Trudy 12: What Have We Learned From This, Dorothy?

And here it is, the Twelfth Day of Trudy. This has been a valuable experiment and I have learned many things.

1. I should plan to write about a thousand words a day. That I can do without any trouble. (I did 1500 tonight, which gives me about 13,500 words.)

2. Forget me writng to an outline. I really do need to just write what’s in my head and figure out where it goes later. All you linear people, go yell at somebody else. I tried it. I hated it. :p

3. But I do like writing what I hear in my head and then going back to the white board to see where it goes and what it does for the story. So I think working out turning points and listing scenes on the board in a kind of organic outline as I go is a good compromise.

4. The collage is crucial, and putting it together during the first push of the first draft is essential. (I actually found the pink kid’s nail file yesterday at Kroger’s. I couldn’t believe it, they actually do put nail files in kid’s toy manicure sets. So much for “no sharp objects in children’s toys.” Which is great because there’s a pink nail file from a kid’s manicure set in the story. Well, you have to be there to enjoy this as much as I do. Never mind.)

5. When things go really wrong outside the book, don’t even try to write, just deal. Tomorrow is another thousand words.

So I’m pretty pleased even if I didn’t get to 20,000. I’ll do Trudy updates as I get it finished, but this forced march gave me what I needed and I’m happy. And it’s looking as if there might be another novella on the horizon, so I may try this again with that one–her name’s Mariposa–if it pans out. Having to report here kept me honest, and that’s a good thing.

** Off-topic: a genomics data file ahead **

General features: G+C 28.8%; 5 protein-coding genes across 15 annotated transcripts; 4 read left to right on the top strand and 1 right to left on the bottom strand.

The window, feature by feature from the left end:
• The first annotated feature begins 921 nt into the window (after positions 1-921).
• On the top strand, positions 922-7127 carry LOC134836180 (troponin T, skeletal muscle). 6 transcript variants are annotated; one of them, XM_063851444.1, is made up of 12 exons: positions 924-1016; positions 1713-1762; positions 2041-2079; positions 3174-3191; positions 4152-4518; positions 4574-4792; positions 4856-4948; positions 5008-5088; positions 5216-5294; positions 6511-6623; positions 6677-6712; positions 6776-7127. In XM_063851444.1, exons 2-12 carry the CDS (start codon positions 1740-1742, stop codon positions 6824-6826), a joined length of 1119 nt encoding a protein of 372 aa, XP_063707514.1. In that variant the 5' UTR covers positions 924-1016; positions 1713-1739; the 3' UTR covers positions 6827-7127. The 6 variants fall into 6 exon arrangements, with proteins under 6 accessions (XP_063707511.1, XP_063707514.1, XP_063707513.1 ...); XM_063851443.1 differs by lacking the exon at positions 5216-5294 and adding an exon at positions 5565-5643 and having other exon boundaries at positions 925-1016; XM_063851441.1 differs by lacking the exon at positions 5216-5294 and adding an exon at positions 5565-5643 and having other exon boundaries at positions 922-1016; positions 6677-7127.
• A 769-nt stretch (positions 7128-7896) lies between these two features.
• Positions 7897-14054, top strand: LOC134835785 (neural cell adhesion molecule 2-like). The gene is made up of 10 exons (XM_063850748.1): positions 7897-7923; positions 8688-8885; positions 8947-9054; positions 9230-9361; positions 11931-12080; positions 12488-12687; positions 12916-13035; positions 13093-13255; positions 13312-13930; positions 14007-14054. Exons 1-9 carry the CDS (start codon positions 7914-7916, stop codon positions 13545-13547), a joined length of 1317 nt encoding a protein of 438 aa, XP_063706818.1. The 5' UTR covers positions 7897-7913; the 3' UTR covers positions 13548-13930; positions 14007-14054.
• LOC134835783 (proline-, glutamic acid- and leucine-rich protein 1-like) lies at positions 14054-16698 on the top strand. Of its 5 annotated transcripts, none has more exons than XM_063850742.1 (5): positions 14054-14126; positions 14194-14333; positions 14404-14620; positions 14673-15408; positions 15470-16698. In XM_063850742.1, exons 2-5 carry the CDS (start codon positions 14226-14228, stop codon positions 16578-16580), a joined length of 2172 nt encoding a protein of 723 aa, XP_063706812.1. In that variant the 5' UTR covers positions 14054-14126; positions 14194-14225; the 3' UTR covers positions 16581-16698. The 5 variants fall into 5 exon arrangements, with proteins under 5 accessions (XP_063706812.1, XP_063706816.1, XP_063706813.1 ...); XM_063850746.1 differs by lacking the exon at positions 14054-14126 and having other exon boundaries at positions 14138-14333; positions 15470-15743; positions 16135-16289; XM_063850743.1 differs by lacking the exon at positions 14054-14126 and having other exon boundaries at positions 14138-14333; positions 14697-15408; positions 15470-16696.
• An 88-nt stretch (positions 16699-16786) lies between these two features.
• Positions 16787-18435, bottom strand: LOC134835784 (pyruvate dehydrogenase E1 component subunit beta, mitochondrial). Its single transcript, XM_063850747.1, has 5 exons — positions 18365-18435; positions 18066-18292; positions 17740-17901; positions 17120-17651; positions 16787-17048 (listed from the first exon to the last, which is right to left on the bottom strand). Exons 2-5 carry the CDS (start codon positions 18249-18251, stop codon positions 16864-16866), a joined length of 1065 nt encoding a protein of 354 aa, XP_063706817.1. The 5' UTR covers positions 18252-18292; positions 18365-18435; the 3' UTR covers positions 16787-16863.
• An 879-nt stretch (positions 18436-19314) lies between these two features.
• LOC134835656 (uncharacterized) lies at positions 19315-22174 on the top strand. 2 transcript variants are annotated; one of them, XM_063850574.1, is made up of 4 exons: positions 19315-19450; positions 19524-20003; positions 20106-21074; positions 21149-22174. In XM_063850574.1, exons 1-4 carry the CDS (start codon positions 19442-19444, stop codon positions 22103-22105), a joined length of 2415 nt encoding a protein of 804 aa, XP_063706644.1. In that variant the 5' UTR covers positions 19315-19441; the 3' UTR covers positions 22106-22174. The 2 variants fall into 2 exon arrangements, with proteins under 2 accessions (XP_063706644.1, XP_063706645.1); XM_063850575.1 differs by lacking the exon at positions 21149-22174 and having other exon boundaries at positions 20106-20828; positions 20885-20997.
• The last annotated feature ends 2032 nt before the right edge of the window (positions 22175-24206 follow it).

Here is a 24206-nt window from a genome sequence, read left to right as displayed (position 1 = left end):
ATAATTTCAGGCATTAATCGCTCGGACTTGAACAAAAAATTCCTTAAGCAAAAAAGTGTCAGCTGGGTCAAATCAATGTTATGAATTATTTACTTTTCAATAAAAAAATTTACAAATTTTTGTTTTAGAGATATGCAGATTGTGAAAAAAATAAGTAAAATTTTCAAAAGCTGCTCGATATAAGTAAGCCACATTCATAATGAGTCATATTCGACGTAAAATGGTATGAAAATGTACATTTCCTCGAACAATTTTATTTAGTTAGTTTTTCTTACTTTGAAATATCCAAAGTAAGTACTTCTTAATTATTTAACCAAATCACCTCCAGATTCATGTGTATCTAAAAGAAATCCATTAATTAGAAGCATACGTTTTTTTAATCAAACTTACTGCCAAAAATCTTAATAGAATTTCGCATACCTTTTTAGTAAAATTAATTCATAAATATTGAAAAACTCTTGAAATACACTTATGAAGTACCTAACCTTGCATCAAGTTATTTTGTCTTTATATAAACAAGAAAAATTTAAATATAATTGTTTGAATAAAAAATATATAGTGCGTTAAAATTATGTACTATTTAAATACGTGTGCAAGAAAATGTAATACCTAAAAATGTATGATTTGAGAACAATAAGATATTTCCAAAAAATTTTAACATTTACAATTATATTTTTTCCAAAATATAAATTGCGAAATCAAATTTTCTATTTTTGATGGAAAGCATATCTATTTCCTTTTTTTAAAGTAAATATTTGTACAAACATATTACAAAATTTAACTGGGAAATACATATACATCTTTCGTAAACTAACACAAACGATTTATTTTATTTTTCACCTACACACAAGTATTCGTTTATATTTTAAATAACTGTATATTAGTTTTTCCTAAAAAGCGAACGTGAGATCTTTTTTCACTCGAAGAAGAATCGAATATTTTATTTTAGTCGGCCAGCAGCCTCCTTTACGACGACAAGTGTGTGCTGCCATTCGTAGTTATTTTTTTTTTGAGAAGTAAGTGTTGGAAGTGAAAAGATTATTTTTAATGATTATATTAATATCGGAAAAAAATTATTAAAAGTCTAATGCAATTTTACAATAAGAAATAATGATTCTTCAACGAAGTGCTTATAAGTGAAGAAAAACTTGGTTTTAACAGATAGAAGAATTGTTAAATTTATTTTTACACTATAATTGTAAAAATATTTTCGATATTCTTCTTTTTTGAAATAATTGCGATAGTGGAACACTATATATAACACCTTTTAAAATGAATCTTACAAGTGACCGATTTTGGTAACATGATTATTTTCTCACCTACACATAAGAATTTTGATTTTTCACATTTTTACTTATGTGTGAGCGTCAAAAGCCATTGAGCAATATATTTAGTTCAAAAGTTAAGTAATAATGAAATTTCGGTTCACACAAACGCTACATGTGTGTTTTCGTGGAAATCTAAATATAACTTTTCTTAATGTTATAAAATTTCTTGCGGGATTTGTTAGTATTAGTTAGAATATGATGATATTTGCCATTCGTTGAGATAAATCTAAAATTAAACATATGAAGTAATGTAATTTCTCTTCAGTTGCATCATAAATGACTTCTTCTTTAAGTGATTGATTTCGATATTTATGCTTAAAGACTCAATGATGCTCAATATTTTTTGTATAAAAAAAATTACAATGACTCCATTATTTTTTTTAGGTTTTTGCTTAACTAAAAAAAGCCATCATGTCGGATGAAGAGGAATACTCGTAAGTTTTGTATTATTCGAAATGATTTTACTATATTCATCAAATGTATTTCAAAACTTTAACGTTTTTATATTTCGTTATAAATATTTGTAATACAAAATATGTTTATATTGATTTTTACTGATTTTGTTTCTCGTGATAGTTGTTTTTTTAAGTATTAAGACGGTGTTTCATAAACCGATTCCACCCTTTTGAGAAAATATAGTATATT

Although I realise this was probably not exactly riveting. Argh. Well, it’s good to set the bar low. Let’s lower those expectations, shall we? Thank you.

16 thoughts on “Trudy 12: What Have We Learned From This, Dorothy?

  1. It was kind of interesting… seeing how you think. Expectations, like rules, are made to be broken. (Or they should be, at least.)

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  2. Actually it’s dead riveting if you happen to be a writer. Especially an up-and-coming one who is sitting and staring at the screen and thinking “Real writers never have this problem.”

    I do feel a lot better now about my method of outlining, ie writing an outline but putting it in a format that I can change the bejesus out of later, while I’m actually writing. I tend to tweak the thing beyond recognition in very short order. Only diff is that I use a computer program, not a whiteboard, because I don’t have the maturity for a whiteboard and always end up drawing little stick figures beating each other with mss or something instead of writing.

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  3. I find it fascinating how everyone handles writing differently. I’m a writer, that might be why.
    Still I’m glad to hear that I am not the only person who has difficulties w/outlines. I have tried to write out outlines before I get started on a project. I feel really good about it until the writing stage. After about 100 pages I run out of outline. Always happens.

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  4. It’s riveting. Maybe it doesn’t seem it because it inspires less comment, but, nonetheless, there is a whole tribe of us out here reading, and thinking, “Hrm.”

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  5. Well, I was riveted. And rooting for you (and still rooting for you, however long it takes you). Oh, and although I’ve never net her, I’m rooting for Trudy to tell you her story too.